tangible HOPE we have as Africans. We have heard that the winds of change
are blowing and they are known as the winds of the New Partnership for
Africa's Development NEPAD. The idea behind it according to South African
President Mbeki was to move away from the donor-recipient relationship with
the developed world, to a new partnership based on mutual respect,
responsibility and accountability. The biggest question Zimbabweans are
asking is what sort of wind is this - a cross wind that will miss Zimbabwe
completely or will it ultimately have a sting in its tail and will
Zimbabwean leaders finally be made accountable FOR THEIR ACTIONS.

Gene Sharp, a gentleman and a scholar said in his paper entitled "From
Dictatorship to Democracy": "The oft quoted phrase 'Freedom is not free' is
true. No outside force is coming to give oppressed people the freedom they
so much want. People will have to learn how to take that freedom themselves.
Easy it cannot be."

I believe in the African Vision and believe that if NEPAD is to work, it
will begin in Zimbabwe with Zimbabweans! As an 18 year old in 1980, I bought
into a bright vision for Zimbabwe - this vision can come to pass.

As I left the Air Zimbabwe plane that brought me home, I removed my shoes
and walked through the airport barefooted.

I walk barefooted for all the souls being impoverished by the unsound
principles that suit political survival NOT sovereignty. It is my way of
protesting the determined assault on Zimbabweans by their own Government. We
must passively resist this Chimurenga that will only enrich a few but
impoverish a multitude. We have our Constitution and we must hold FAST to
the rights therein. We have the right to freedom of expression, to earn a
livelihood, and to own property, simply to BE to DO and to HAVE. This is my
message as I walk barefoot - it is my contribution to the call for passive


Jenni Williams

Contact Jenni Williams on Mobile (+263) 91 300456 or 11213 885
Or on email
or Fax (+2639) 63978 or (+2634) 703829
Office email
A member of the International Association of Business Communicators. Visit
the IABC website
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Daily News


      10/3/02 8:38:50 AM (GMT +2)

      Staff Reporters

      Zanu PF caught red-handed trading maize for votes in Chimanimani

      Zanu PF was caught red-handed over the weekend while rewarding voters
in the Chimanimani constituency with allocations of maize, moments after
they cast their vote in the just-ended rural district council elections.

      For the purpose, a large pile of bags of maize were stacked within 100
metres of Nemaramba School polling station in the southern portion of
Chimanimani constituency.

      Observers saw that at each polling station visited there were two
queues of voters. One queue was for illiterate persons who needed to be
assisted to vote. In general this was observed to be the longer of the two
queues by significant numbers.

      It was established that after the persons in this queue were assisted
to vote they would receive a handout from the stock of food. The food was
delivered in a vehicle marked Zanu PF Manicaland Province. The Daily News
has in its possession a video of the whole process.

      The video shows maize being given only to those who were assisted to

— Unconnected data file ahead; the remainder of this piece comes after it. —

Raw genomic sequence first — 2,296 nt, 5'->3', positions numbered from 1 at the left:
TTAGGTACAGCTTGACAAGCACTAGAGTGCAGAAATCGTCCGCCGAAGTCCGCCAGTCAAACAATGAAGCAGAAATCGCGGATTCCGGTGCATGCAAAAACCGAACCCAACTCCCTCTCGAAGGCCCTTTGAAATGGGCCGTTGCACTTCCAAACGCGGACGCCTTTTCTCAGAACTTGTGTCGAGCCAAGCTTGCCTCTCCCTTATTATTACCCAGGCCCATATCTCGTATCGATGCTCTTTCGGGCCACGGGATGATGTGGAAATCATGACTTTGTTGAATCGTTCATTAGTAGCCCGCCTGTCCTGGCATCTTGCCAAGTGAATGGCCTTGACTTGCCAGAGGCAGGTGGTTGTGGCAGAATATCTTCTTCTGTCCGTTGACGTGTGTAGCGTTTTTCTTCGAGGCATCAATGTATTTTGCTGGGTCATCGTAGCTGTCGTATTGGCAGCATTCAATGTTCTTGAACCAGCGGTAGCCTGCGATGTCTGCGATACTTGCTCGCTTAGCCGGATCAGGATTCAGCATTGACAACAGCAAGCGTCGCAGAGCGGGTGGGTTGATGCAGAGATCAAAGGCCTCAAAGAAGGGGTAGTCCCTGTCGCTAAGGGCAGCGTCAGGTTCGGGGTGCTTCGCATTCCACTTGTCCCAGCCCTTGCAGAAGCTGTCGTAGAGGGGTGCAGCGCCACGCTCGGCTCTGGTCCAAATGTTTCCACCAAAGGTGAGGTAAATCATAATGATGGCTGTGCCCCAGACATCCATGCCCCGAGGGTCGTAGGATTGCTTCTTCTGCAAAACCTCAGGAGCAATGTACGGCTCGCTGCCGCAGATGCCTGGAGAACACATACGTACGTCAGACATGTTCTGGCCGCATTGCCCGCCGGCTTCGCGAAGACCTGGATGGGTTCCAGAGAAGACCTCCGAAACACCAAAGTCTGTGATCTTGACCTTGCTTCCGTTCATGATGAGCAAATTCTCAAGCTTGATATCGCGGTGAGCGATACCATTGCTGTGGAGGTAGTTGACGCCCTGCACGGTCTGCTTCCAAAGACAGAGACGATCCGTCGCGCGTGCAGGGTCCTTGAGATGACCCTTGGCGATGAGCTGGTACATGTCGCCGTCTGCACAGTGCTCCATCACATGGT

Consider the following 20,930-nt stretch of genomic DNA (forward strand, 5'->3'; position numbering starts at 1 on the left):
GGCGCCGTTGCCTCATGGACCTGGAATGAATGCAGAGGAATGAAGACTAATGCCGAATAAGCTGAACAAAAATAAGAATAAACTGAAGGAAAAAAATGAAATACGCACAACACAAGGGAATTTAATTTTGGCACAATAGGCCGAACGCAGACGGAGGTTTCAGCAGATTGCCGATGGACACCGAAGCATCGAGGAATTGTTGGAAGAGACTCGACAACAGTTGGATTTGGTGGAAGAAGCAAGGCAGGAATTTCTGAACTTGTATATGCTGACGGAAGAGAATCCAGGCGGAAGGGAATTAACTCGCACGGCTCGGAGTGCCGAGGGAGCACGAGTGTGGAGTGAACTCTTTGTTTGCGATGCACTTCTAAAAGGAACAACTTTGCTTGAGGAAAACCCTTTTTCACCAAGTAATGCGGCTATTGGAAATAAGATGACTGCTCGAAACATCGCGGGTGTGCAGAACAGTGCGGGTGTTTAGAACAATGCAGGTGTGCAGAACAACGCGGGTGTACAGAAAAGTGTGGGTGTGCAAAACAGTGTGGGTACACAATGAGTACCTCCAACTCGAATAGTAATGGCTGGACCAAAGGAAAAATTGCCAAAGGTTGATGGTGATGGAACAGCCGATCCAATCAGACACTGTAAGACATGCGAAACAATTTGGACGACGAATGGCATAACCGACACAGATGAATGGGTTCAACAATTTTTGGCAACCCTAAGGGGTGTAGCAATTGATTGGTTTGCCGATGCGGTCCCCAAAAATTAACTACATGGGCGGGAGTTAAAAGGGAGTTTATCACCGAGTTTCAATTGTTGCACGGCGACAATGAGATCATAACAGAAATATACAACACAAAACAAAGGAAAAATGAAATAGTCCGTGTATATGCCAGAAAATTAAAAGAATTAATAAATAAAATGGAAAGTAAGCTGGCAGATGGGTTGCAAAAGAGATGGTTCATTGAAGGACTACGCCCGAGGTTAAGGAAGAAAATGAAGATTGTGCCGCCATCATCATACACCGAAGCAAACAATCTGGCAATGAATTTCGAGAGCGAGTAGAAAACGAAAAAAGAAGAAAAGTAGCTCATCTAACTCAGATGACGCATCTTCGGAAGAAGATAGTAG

vote. These are people whose vote was clearly known to the persons who
assisted them in voting.

      Voters in the unassisted queue, which was much shorter, were not given
any food.

      It was observed at Nemaramba School around 11.40am on Sunday, 29
September, that a food distribution point had been set up and a political
meeting was being held, both within 100 metres of the polling station. From
this meeting people proceeded to join either the queue for assisted or the
queue for non-assisted voters.

      The maize distribution point and the political meeting are clearly
shown in the video in relation to the polling station and the queues of

      The procedure was to distribute the maize only to those who were
assisted to vote.

      Around noon the Member of Parliament for Chimanimani, Roy Bennett,
arrived at Nemaramba School polling station in the company of two people
presumed to be Mike Magwaza and Stuart Girvin, a visitor to Zimbabwe.

      Eyewitnesses say Bennett, who is a member of the MDC, started taking
pictures of the scene at the polling station. Bennett is said to have filmed
from a moving vehicle.

      A policeman is said to have approached the vehicle and spoken to
Bennett and the other occupants before they drove off. Bennett, Magwaza and
Girvin were later arrested and the arresting officers demanded the film they
had shot, which they initially refused to hand over.

      Bennett and Magwaza appeared in court on Monday and were charged with
contravening a section of the Electoral Act. They were charged with taking
pictures illegally during the council elections over the weekend and accused
of practising journalism without accreditation.

      Bennett was remanded on $10 000 bail to 15 October.
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Daily News

      SA court orders return of assets seized from fugitive Zimbabwean

      10/3/02 8:54:50 AM (GMT +2)

      By Japhet Ncube South African Correspondent

      JOHANNESBURG - Fugitive Zimbabwean business mogul Billy Rautenbach,
who is wanted in South Africa for massive fraud charges, may have his assets
which were seized by the Assets Forfeiture Unit South Africa, returned to

      The Johannesburg High Court last Friday ordered the return of the